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Army's black and Asian recruitment drive turns to Kitchener for a role model

The Army yesterday unveiled its plan to re-use one of the most radical and successful advertising campaigns of all time to overcome its reputation for racial discrimination.

The enduring image of Lord Kitchener, pointing from a poster with the legend "Your Country Needs You", has been commandeered for an ethnic recruitment drive, which aims to increase by seven-fold the numbers of black and Asian soldiers.

In place of Kitchener, the face of Ghanaian-born Captain "Fiddles" Dalton, looks out at would-be new recruits. A separate poster, designed to attract more Asian troops, features Warrant Officer Ashok Kumar Chauhan.

Both soldiers are members of the Army's ethnic minorities recruitment team, which has been set up amid concerns that only 1.04 per cent of military personnel come from ethnic minorities compared to 5 per cent in the civil service.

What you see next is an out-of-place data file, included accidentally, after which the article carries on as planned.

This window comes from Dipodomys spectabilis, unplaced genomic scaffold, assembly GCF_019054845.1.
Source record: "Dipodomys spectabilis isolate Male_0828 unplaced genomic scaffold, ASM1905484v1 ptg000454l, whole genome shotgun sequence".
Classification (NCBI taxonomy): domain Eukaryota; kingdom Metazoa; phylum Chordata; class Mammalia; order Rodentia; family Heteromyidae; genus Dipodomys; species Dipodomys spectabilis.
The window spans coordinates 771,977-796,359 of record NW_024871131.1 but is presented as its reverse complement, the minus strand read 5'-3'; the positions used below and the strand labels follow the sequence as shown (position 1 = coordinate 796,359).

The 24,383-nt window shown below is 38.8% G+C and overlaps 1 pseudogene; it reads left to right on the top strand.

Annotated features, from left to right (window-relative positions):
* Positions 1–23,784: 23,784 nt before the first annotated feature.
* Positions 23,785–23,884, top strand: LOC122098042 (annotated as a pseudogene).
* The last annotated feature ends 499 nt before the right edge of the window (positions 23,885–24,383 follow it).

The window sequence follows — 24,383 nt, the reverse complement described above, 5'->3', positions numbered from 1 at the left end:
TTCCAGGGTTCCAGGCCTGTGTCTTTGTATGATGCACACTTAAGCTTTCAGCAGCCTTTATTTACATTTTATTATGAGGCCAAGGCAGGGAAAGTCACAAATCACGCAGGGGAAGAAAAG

The new equal opportunities directive was announced yesterday by General Sir Roger Wheeler, Chief of the General Staff. "There is still a perception in the ethnic communities that the Army is a racist organisation," he said.

"But we now have a long-term programme to improve representation of ethnic minorities and to make sure that everyone in my Army understands that discrimination of any sort is not acceptable." The campaign, devised by Saatchi and Saatchi has the backing of the Commission for Racial Equality, whose senior commissioner, Bob Purkiss, said: "I saw a black captain, Paul Ince, leading his troops to victory in Italy. There are many more in our society like him. They just need the opportunity."

The Army has been attacked in the past for ingrained racist attitudes and behaviour, particularly in the more elite units.

The Kitchener poster was first used to recruit 100,000 new troops after the disastrous British casualty rates suffered in the early months of the First World War.

Ian Burrell